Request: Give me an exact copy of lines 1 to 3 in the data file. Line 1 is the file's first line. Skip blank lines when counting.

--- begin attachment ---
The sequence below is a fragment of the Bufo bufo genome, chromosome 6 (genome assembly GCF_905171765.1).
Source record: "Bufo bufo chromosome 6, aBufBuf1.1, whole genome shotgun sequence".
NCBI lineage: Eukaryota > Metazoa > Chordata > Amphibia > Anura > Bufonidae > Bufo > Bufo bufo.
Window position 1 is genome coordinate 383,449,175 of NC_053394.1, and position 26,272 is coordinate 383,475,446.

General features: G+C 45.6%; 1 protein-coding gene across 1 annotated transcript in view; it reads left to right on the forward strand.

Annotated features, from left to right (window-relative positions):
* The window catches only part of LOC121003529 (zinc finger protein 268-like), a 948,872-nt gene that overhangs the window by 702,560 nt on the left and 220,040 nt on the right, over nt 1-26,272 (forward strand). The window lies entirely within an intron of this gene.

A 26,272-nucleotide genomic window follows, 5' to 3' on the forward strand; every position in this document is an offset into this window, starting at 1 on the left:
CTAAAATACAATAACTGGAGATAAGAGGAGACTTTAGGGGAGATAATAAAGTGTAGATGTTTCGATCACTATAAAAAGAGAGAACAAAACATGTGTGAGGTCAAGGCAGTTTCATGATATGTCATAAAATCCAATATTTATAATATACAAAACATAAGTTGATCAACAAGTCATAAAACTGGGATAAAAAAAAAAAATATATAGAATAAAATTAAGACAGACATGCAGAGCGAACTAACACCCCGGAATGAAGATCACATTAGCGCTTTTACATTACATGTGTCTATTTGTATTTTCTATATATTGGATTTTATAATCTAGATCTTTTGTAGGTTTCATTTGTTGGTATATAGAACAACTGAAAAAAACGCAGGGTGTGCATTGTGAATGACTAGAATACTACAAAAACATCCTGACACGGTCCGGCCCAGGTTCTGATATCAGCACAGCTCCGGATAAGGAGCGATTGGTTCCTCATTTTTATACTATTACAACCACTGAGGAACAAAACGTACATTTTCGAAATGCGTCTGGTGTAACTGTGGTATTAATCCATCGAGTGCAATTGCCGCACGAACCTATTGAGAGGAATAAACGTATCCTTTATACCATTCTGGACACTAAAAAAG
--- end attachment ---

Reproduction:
The sequence below is a fragment of the Bufo bufo genome, chromosome 6 (genome assembly GCF_905171765.1).
Source record: "Bufo bufo chromosome 6, aBufBuf1.1, whole genome shotgun sequence".
NCBI lineage: Eukaryota > Metazoa > Chordata > Amphibia > Anura > Bufonidae > Bufo > Bufo bufo.